By studying Bronislaw Malinowsli's research on the Trobriand Islanders, a woman-centred (matricentric) society in which children's sexual behaviour was not repressed and in which neuroses and perversions as well as authoritarian institutions and values were almost non-existent, Reich came to the conclusion that patriarchy and authoritarianism originally developed when tribal chieftains began to get economic advantages from a certain type of marriage ("cross-cousin marriages") entered into by their sons. In such marriages, the brothers of the son's wife were obliged to pay a dowry to her in the form of continuous tribute, thus enriching her husband's clan (i.e. the chief's). By arranging many such marriages for his sons (which were usually numerous due to the chief's privilege of polygamy), the chief's clan could accumulate wealth. Thus society began to be stratified into ruling and subordinate clans based on wealth.
To secure the permanence of these "good" marriages, strict monogamy was required. However, it was found that monogamy was impossible to maintain without the repression of childhood sexuality, since, as statistics show, children who are allowed free expression of sexuality often do not adapt successfully to life-long monogamy. Therefore, along with class stratification and private property, authoritarian child-rearing methods were developed to inculcate the repressive sexual morality on which the new patriarchal system depended for its reproduction. Thus there is a historical correlation between, on the one hand, pre-patriarchal society, primitive libertarian communism (or "work democracy," to use Reich's expression), economic equality, and sexual freedom, and on the other, patriarchal society, a private-property economy, economic class stratification, and sexual repression. As Reich puts it:
"Every tribe that developed from a [matricentric] to a patriarchal organisation had to change the sexual structure of its members to produce a sexuality in keeping with its new form of life. This was a necessary change because the shifting of power and of wealth from the democratic gens [maternal clans] to the authoritarian family of the chief was mainly implemented with the help of the suppression of the sexual strivings of the people. It was in this way that sexual suppression became an essential factor in the division of society into classes.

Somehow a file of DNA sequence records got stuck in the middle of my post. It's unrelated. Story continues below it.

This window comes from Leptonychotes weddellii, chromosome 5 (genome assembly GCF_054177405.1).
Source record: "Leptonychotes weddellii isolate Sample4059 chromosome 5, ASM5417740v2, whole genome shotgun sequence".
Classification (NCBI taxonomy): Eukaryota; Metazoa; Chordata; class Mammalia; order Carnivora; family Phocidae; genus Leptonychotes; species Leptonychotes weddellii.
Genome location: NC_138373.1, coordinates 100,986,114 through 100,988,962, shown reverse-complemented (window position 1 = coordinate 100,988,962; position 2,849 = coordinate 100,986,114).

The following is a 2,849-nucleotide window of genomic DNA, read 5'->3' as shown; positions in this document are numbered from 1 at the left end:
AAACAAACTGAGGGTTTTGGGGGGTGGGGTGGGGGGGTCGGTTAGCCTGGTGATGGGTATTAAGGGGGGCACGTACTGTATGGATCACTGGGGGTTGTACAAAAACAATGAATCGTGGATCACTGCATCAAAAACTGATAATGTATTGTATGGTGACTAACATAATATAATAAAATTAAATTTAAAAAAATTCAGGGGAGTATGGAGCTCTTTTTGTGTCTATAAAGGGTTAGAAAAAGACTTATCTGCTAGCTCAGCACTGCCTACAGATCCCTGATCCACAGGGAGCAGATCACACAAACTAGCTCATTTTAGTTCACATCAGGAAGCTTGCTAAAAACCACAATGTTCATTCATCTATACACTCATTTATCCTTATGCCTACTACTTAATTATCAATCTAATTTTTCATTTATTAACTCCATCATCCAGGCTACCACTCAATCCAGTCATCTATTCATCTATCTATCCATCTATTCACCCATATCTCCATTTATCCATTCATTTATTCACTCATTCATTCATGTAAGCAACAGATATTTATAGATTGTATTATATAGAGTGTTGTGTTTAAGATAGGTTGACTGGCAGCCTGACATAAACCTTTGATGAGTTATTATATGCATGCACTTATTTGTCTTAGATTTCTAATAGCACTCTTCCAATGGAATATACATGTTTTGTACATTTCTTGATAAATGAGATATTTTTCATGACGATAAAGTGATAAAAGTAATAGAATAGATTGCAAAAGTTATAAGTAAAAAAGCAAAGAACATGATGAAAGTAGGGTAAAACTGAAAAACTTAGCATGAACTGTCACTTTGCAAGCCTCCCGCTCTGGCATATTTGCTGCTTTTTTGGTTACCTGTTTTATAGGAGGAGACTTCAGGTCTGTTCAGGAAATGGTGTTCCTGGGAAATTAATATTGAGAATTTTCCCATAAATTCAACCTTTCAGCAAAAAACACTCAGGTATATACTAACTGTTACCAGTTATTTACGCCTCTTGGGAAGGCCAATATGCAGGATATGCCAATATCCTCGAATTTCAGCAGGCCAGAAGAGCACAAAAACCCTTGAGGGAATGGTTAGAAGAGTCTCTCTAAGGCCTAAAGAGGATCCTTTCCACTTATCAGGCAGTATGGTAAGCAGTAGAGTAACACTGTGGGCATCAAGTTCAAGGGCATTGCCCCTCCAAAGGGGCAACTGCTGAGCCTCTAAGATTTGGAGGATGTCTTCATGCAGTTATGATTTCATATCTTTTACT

"Marriage, and the lawful dowry it entailed, became the axis of the transformation of the one organisation into the other. In view of the fact that the marriage tribute of the wife's gens to the man's family strengthened the male's, especially the chief's, position of power, the male members of the higher ranking gens and families developed a keen interest in making the nuptial ties permanent. At this stage, in other words, only the man had an interest in marriage. In this way natural work-democracy's simple alliance, which could be easily dissolved at any time, was transformed into the permanent and monogamous marital relationship of patriarchy. The permanent monogamous marriage became the basic institution of patriarchal society -- which it still is today. To safeguard these marriages, however, it was necessary to impose greater and greater restrictions upon and to depreciate natural genital strivings." [The Mass Psychology of Fascism, p. 90]
The suppression of natural sexuality involved in this transformation from matricentric to patriarchal society created various anti-social drives (sadism, destructive impulses, rape fantasies, etc.), which then also had to be suppressed through the imposition of a compulsive morality, which took the place the natural self-regulation that one finds in pre-patriarchal societies. In this way, sex began to be regarded as "dirty," "diabolical," "wicked," etc. -- which it had indeed become through the creation of secondary drives. Thus:
"The patriarchal- authoritarian sexual order that resulted from the revolutionary processes of latter-day [matricentrism] (economic independence of the chief's family from the maternal gens, a growing exchange of goods between the tribes, development of the means of production, etc.) becomes the primary basis of authoritarian ideology by depriving the women, children, and adolescents of their sexual freedom, making a commodity of sex and placing sexual interests in the service of economic subjugation. From now on, sexuality is indeed distorted; it becomes diabolical and demonic and has to be curbed." [Reich, Op. Cit., p. 88]
Once the beginnings of patriarchy are in place, the creation of a fully authoritarian society based on the psychological crippling of its members through sexual suppression follows: